And remember, there have been a number of people wrongfully convicted in this state. The most important thing we can do is get it right the first time.

Pushing cases without adequate time to prepare will not alleviate victims' pain if we convict the innocent or make mistakes that will require doing it over again.


Colon Willoughby is Wake County district attorney.

Q: Why do these cases drag on?

A: Murder trials have become increasingly complex and hypertechnical, especially when it's a capital case.

The investigations tend to be much more exhaustive. Law enforcement officers do a much more complete job than they did 22 years ago when I started prosecuting cases. That forces defense lawyers to do more investigative work as well.

Q: Are there other factors?

A: Open-file discovery [the requirement that prosecutors share all investigative files with the defense] often provides thousands of pages of information gathered in an investigation. A lot is useless, but defense lawyers must still go through it exhaustively.

Q: Does the side with the weaker case sometimes try to delay?

A: That happens. If you're in a position of weakness, you're often not in a hurry to go to trial.

In general, most delays are generated by the defense, and delays usually work against the prosecution. It's difficult to keep up with witnesses. Memories become more frail. It's difficult to keep up with the physical evidence.

Q: Are multiple-defendant cases part of the problem?

A: Yes. They add complexity. When there are co-defendants to be tried for the same murder, it adds the scheduling conflict for two or three or four lawyers. It's difficult to set definite trial dates.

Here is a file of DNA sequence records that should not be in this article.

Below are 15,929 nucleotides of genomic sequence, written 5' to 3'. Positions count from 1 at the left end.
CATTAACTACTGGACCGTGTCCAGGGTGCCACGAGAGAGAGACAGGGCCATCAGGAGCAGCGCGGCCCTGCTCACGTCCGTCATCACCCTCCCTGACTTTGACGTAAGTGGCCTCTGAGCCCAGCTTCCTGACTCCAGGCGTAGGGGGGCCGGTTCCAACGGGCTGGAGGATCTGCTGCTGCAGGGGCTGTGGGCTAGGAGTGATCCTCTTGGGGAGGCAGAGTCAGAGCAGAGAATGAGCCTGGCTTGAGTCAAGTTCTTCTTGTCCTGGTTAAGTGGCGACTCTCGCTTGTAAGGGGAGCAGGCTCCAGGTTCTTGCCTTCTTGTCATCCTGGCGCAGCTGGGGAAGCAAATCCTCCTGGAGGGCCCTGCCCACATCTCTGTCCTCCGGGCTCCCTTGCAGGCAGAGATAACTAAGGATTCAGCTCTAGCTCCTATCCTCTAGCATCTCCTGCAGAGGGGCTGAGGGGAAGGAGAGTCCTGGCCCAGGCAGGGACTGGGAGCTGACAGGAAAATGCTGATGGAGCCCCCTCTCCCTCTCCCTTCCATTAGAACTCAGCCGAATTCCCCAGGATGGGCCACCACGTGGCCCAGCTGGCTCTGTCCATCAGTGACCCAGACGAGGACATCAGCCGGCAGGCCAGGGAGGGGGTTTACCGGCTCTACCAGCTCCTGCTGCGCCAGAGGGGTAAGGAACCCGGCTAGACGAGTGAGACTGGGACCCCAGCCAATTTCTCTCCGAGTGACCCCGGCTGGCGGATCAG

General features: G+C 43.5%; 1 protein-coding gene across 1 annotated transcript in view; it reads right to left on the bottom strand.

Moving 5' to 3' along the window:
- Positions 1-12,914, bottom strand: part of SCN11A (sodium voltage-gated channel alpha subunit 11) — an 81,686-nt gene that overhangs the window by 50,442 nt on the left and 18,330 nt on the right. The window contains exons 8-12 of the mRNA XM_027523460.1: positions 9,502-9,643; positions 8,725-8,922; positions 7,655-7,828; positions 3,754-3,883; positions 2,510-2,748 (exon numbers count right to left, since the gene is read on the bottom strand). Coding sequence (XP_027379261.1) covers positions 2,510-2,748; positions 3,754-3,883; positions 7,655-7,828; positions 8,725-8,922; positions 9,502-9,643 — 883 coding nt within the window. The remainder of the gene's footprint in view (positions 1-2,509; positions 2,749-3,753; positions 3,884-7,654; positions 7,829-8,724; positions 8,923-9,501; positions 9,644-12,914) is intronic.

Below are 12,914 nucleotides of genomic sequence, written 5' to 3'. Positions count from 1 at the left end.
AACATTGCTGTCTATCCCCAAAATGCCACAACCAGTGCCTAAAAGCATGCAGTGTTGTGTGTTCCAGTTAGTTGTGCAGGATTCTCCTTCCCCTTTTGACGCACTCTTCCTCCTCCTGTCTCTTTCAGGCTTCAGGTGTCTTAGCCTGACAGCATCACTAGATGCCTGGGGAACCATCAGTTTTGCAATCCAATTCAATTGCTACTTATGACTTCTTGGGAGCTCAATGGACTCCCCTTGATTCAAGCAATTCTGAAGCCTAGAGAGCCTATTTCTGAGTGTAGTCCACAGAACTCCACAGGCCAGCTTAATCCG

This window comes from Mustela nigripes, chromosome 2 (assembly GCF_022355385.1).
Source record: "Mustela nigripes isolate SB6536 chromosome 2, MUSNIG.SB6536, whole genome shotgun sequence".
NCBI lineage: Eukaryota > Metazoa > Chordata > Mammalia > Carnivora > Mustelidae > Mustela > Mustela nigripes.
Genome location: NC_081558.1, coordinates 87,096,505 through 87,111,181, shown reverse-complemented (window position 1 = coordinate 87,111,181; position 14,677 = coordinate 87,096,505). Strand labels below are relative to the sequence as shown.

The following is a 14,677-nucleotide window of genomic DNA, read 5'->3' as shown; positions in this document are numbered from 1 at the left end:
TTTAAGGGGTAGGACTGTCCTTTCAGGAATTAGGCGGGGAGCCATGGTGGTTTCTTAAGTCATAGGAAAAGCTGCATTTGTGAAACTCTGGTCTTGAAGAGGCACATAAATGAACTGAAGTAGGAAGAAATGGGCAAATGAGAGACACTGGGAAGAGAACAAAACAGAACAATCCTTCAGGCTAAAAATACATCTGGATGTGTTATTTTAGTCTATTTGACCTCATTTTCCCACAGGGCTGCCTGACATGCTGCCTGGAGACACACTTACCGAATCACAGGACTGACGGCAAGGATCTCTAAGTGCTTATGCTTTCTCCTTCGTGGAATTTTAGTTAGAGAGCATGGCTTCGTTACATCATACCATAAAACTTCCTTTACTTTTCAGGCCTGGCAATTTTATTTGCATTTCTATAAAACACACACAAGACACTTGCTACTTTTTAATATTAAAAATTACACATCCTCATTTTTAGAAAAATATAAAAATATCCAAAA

Q: Defense lawyers say DAs overuse the threat or reality of a capital murder charge, when in fact few cases end up being tried that way. What say you?

A: This is a red herring. Last year I think there were only six murder cases tried capitally in North Carolina. The difficulty comes from Rule 24 that requires prosecutors to give notice early whether they have evidence of aggravating factors and may try the case capitally. This is often required before an investigation is complete. It forces prosecutors to designate a case as potentially capital prematurely.

That prompts the defense to exhaust every opportunity to avoid a death penalty. Rule 24 is not working the way it was intended.

Q: The delays can leave the family of a murder victim hanging.

A: I agree. It's of little comfort to a victim's family when a case is delayed for a year or two or three.

Q: Can anything be done?

A: Short of accepting plea bargains and giving away cases, there's not a very workable solution.

Q: The drawn-out process is expensive too, right?

A: There's a tremendous expense involved. In every capital case and many other murder cases, defense lawyers know that if a client is convicted, everything they do will be scrutinized. They know that at some point they'll be accused of failing to exercise a proper standard of care.

It's a lot like the defensive medicine practiced by physicians -- they go to great lengths to chase down information or leads of little or no value because they know it will be scrutinized in "what-if" situations.